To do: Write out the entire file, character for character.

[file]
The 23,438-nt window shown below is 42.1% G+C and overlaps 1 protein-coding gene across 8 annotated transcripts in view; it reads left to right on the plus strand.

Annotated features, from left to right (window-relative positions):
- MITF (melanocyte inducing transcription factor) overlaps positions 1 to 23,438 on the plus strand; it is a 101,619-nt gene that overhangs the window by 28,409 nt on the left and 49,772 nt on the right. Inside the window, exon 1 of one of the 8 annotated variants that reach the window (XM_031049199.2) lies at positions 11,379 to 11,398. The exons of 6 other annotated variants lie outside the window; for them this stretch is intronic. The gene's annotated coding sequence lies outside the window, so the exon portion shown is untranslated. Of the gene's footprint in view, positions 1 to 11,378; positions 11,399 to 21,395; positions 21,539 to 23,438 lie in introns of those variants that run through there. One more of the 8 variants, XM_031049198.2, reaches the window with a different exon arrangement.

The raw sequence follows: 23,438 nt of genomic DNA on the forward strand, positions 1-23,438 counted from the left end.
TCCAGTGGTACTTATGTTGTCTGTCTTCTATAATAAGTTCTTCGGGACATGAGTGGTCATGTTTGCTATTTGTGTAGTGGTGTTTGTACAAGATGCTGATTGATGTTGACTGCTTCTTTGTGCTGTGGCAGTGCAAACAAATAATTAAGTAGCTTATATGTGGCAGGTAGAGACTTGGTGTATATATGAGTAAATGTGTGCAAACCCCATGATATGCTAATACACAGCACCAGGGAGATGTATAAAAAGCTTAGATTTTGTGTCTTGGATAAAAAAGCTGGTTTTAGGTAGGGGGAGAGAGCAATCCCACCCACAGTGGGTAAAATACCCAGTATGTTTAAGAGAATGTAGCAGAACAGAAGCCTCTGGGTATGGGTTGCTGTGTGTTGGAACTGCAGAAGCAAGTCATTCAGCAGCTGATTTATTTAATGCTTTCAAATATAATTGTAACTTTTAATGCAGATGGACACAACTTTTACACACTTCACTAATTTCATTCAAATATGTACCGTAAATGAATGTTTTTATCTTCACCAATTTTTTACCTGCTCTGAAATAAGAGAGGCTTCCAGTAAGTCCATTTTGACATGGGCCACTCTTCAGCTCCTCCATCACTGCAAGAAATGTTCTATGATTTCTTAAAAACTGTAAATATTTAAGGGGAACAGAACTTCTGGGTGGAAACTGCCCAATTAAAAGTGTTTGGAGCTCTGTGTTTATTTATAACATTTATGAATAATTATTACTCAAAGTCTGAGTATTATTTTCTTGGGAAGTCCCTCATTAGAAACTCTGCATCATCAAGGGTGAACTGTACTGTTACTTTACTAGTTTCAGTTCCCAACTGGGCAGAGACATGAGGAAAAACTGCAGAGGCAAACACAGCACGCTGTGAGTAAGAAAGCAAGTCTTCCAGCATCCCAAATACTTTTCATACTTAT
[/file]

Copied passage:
The 23,438-nt window shown below is 42.1% G+C and overlaps 1 protein-coding gene across 8 annotated transcripts in view; it reads left to right on the plus strand.

Annotated features, from left to right (window-relative positions):
- MITF (melanocyte inducing transcription factor) overlaps positions 1 to 23,438 on the plus strand; it is a 101,619-nt gene that overhangs the window by 28,409 nt on the left and 49,772 nt on the right. Inside the window, exon 1 of one of the 8 annotated variants that reach the window (XM_031049199.2) lies at positions 11,379 to 11,398. The exons of 6 other annotated variants lie outside the window; for them this stretch is intronic. The gene's annotated coding sequence lies outside the window, so the exon portion shown is untranslated. Of the gene's footprint in view, positions 1 to 11,378; positions 11,399 to 21,395; positions 21,539 to 23,438 lie in introns of those variants that run through there. One more of the 8 variants, XM_031049198.2, reaches the window with a different exon arrangement.

The raw sequence follows: 23,438 nt of genomic DNA on the forward strand, positions 1-23,438 counted from the left end.
TCCAGTGGTACTTATGTTGTCTGTCTTCTATAATAAGTTCTTCGGGACATGAGTGGTCATGTTTGCTATTTGTGTAGTGGTGTTTGTACAAGATGCTGATTGATGTTGACTGCTTCTTTGTGCTGTGGCAGTGCAAACAAATAATTAAGTAGCTTATATGTGGCAGGTAGAGACTTGGTGTATATATGAGTAAATGTGTGCAAACCCCATGATATGCTAATACACAGCACCAGGGAGATGTATAAAAAGCTTAGATTTTGTGTCTTGGATAAAAAAGCTGGTTTTAGGTAGGGGGAGAGAGCAATCCCACCCACAGTGGGTAAAATACCCAGTATGTTTAAGAGAATGTAGCAGAACAGAAGCCTCTGGGTATGGGTTGCTGTGTGTTGGAACTGCAGAAGCAAGTCATTCAGCAGCTGATTTATTTAATGCTTTCAAATATAATTGTAACTTTTAATGCAGATGGACACAACTTTTACACACTTCACTAATTTCATTCAAATATGTACCGTAAATGAATGTTTTTATCTTCACCAATTTTTTACCTGCTCTGAAATAAGAGAGGCTTCCAGTAAGTCCATTTTGACATGGGCCACTCTTCAGCTCCTCCATCACTGCAAGAAATGTTCTATGATTTCTTAAAAACTGTAAATATTTAAGGGGAACAGAACTTCTGGGTGGAAACTGCCCAATTAAAAGTGTTTGGAGCTCTGTGTTTATTTATAACATTTATGAATAATTATTACTCAAAGTCTGAGTATTATTTTCTTGGGAAGTCCCTCATTAGAAACTCTGCATCATCAAGGGTGAACTGTACTGTTACTTTACTAGTTTCAGTTCCCAACTGGGCAGAGACATGAGGAAAAACTGCAGAGGCAAACACAGCACGCTGTGAGTAAGAAAGCAAGTCTTCCAGCATCCCAAATACTTTTCATACTTAT